Education reforms proposed by Gov. Chris Gregoire and the state Legislature should gain traction. Charter schools and better principal and teacher evaluations are critical improvements.
A SLEW of education reforms proposed to the state Legislature signal a chance to get real work done this session.
Rep. Eric Pettigrew, D-Seattle, and Sen. Steve Litzow, R-Mercer Island, provide a bipartisan and bicameral approach for smart reforms. Their proposals would allow charter schools, establish a process to intervene when schools fail and continue strengthening principal and teacher performance reviews.
Expect contentious debate. In particular, the teachers union sees charter schools as a threat. Yes, Washington state voters rejected charter-school proposals three times. But we know a lot more about these innovative public schools since the last failed measure in 2004.
The current proposal offers a thoughtful entry into charters. Only 50 would be allowed in the state — with no more than 10 new ones authorized each year. Each would be required to adopt a specific plan to serve educationally disadvantaged children.
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Nationally, about 20 percent of charter schools have been found to do a better job of educating students than public schools. Part and parcel of bringing charters to this state is to learn what those successful charters are doing and do it here.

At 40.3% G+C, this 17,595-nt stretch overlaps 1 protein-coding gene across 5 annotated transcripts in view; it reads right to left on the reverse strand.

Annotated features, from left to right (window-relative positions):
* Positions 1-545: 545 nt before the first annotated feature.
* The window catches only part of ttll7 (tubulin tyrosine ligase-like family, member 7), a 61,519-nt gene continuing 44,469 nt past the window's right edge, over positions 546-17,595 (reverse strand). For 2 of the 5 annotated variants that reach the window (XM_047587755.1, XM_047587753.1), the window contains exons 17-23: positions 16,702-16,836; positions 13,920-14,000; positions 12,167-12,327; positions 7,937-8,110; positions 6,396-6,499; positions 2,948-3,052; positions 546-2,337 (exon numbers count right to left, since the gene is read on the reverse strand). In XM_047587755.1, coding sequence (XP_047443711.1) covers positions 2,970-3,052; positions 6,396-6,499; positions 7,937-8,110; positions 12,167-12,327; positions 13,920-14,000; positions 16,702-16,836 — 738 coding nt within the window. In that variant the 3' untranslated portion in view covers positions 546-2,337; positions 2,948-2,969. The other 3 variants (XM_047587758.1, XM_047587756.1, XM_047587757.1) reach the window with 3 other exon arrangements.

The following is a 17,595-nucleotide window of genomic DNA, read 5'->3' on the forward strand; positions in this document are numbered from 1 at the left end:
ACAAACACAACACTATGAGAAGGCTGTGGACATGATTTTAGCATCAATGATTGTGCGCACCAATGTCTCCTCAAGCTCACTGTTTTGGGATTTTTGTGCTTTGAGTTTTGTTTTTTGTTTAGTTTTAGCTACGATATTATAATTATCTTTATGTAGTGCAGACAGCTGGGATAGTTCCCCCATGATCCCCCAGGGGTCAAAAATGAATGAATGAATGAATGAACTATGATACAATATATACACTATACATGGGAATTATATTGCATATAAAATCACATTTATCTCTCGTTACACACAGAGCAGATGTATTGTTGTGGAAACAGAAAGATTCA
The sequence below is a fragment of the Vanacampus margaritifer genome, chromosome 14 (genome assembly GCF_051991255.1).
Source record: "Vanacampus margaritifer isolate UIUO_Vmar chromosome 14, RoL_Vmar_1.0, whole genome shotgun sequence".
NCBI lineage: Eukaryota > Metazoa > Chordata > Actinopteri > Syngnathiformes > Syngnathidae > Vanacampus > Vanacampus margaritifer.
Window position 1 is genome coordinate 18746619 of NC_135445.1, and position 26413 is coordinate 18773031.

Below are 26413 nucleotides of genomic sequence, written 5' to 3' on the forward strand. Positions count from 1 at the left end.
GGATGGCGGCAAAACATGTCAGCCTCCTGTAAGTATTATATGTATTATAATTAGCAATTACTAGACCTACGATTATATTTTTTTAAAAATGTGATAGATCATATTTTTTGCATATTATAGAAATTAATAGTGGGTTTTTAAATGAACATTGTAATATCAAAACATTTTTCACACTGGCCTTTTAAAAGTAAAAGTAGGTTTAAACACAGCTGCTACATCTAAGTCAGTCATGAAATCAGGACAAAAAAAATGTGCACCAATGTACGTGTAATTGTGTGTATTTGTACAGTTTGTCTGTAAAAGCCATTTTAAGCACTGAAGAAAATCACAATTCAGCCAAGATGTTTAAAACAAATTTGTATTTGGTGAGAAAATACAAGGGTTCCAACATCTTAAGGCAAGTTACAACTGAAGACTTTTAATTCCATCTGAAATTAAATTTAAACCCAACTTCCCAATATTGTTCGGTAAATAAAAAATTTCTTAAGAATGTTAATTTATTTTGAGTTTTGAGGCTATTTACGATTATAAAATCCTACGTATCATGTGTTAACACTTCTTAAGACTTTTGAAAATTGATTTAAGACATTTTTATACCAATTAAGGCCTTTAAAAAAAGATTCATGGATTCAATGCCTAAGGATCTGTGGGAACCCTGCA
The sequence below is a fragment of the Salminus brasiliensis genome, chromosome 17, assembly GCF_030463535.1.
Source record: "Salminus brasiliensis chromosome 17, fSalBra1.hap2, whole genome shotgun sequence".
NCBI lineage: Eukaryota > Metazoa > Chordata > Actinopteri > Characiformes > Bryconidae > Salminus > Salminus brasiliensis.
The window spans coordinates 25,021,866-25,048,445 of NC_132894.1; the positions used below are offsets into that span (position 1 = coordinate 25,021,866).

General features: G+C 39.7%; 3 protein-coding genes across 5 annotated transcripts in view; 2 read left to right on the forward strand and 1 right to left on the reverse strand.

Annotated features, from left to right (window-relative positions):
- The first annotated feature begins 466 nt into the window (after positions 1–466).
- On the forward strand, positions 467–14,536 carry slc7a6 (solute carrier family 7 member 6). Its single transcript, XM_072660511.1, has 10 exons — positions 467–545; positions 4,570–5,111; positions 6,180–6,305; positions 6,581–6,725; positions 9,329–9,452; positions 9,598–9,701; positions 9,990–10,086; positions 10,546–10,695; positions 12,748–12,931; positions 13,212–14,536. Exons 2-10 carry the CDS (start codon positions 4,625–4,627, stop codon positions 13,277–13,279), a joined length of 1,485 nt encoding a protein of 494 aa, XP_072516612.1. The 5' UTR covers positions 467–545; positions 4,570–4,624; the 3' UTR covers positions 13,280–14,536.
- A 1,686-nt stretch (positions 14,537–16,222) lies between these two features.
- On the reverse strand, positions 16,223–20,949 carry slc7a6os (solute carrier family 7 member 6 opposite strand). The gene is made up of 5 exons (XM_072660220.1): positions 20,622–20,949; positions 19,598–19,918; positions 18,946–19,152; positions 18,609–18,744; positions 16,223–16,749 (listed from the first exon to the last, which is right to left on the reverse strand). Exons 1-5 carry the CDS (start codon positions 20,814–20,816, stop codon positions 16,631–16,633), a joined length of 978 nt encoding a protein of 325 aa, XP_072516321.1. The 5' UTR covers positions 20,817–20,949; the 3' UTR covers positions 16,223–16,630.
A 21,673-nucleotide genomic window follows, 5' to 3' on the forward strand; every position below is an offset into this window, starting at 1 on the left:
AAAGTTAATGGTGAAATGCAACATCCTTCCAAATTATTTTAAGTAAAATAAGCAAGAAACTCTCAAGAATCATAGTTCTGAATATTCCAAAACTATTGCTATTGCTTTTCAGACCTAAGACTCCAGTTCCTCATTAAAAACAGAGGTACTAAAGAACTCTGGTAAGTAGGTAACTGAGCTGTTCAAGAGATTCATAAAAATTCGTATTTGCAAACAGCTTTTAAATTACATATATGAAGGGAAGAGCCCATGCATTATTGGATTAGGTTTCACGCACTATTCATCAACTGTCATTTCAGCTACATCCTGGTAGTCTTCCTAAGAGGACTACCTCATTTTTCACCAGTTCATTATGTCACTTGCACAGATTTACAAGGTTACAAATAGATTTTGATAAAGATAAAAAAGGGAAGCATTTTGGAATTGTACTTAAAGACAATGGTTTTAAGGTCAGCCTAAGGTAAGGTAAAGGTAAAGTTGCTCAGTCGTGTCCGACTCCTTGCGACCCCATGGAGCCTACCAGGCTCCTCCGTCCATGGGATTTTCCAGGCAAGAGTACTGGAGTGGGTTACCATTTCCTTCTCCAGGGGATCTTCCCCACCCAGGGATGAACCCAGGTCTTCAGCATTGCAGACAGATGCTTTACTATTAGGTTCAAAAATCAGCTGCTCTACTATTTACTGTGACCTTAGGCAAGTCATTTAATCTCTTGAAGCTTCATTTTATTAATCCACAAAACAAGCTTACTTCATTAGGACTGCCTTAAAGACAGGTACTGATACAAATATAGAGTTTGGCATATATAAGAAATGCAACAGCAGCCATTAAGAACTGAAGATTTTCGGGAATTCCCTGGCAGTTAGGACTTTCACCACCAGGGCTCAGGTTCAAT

The new teacher and principal evaluations will be more rigorous, moving from the limited choice between “unsatisfactory” or “meets expectations” to a four-tiered structure offering more rounded, useful assessments. Evaluation results would replace seniority in determining layoffs, a shift that keeps the most effective teachers in the classroom.
The overhaul is as much about helping teachers improve as it is about getting rid of the ineffective ones.
Political courage is often lacking in Olympia, making Pettigrew’s willingness to buck the Democratic Party’s usual fidelity to the Washington Education Association all the more striking. Schools in Litzow’s Eastside district are among the top-rated in the state but the lawmaker understands the need to improve public education everywhere in this state.
Other lawmakers should take note of these two and follow suit.